I asked Donna whether she regretted staying quiet for so long to preserve the friendship, and she wasn’t sure:

He feels so strongly about what he believes, and I don’t think that anybody could change him much. Had I spoken up, I don’t think I would have changed his mind.

After he wrote this long email, I really had a hard time getting to sleep, I was so upset. I had to take a tranquilizer. But last night [after he ended the friendship] I felt a lot calmer, maybe because I finally told him.

Have you ever lost a friend over politics—or found a way to repair a relationship that politics broke? Do you have close friends with whom you disagree on fundamental issues? We’d like to hear your stories: hello@theatlantic.com. I, for one, could certainly use the advice.

But we’ll end on a more cheerful holiday note with Bill and his wife, two liberal Democrats in Tucson who were apprehensive about an invitation from their conservative neighbors, “who couldn’t be further from us on the political scale of things—or so we thought”:

The third couple they invited, also neighbors, are also Republicans. We are all friends, play a little golf together and share a meal occasionally, but we have not spoken since the summer, as we were away at our summer home and arrived a few days before Turkey Day. We were nervous, but we accepted when the host, over the backyard fence, casually mentioned that they had banned all news from their home and are enjoying getting caught up on repeats on the Home Channel.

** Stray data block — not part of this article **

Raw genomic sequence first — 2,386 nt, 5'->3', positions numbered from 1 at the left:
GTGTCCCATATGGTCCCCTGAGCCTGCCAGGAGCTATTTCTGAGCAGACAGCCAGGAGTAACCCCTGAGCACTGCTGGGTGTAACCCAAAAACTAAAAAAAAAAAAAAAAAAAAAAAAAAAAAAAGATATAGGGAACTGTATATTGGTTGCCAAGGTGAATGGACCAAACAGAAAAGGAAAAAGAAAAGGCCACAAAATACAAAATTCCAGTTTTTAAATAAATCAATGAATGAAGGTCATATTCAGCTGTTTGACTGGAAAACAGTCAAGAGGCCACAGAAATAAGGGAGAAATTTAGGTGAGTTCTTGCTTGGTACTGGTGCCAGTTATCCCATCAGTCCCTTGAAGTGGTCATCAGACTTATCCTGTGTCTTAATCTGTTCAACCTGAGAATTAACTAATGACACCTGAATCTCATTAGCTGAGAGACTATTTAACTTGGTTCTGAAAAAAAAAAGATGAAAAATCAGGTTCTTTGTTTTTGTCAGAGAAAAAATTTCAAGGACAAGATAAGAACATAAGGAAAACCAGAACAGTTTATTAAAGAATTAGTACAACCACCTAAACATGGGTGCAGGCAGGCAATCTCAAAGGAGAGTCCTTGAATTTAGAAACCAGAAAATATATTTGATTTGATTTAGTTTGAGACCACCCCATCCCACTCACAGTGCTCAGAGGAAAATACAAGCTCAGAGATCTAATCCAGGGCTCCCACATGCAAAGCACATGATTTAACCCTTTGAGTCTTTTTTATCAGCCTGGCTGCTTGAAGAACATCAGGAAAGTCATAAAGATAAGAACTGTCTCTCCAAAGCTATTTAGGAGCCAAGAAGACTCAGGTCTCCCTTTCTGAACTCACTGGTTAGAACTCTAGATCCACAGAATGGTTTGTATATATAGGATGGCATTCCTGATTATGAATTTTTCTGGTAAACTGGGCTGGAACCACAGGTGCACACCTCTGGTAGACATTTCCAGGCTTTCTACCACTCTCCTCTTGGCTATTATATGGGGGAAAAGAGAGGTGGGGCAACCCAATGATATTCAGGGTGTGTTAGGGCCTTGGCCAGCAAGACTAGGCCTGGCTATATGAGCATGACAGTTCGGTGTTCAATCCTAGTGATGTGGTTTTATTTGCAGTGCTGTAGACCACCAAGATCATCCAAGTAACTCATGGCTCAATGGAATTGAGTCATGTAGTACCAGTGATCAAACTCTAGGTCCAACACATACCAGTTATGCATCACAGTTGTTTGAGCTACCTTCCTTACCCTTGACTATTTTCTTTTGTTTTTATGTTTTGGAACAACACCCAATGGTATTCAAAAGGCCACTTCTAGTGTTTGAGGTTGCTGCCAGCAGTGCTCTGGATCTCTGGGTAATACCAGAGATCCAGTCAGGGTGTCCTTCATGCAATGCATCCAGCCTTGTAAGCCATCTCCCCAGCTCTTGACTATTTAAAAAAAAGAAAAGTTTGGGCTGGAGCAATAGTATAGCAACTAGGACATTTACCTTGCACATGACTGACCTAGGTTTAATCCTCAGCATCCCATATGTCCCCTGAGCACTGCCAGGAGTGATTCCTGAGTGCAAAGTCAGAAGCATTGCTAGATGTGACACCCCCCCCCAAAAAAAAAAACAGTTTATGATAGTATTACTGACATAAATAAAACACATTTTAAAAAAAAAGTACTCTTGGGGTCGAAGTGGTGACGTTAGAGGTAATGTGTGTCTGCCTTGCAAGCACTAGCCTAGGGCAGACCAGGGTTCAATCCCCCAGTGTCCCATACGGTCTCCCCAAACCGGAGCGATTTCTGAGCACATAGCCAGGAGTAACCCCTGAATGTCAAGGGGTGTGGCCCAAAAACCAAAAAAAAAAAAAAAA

The afternoon was lovely. No one brought up the election. At one point, as we were discussing in general terms the difficulty in finding anyplace to put our savings and earn anything, the host said he thought the market was going to crumble soon anyway since the President-elect would probably be indicted and impeached soon. His grace at the dinner table was lovely and asked that the healing in the country start right now. We all said a big Amen.

Later, as we discussed health issues, as we tend to do at our boomer ages, the other Republican mentioned that at least we would soon have a single-payer system, e.g. Medicare for All, since the Republicans are going to screw up the current system that seems to be helping an awful lot of Americans and a single-payer system will be the only solution to fix it … a lot of “about time” chiming in around the table. Another shocker.

Hillary’s name never came up. I was all prepared to use my current approach, “I hope HE is successful and helps all Americans.” Never had to.

So, we were pleasantly surprised to say the least, and we thanked all our neighbors for a graceful dinner and their “act of kindness” toward their distressed/depressed Democratic friends.

Did your family or friends surprise you by coming to an understanding? Let us know. And, in case you missed it last week, here is Sage’s illustrated take on Trumpsgiving: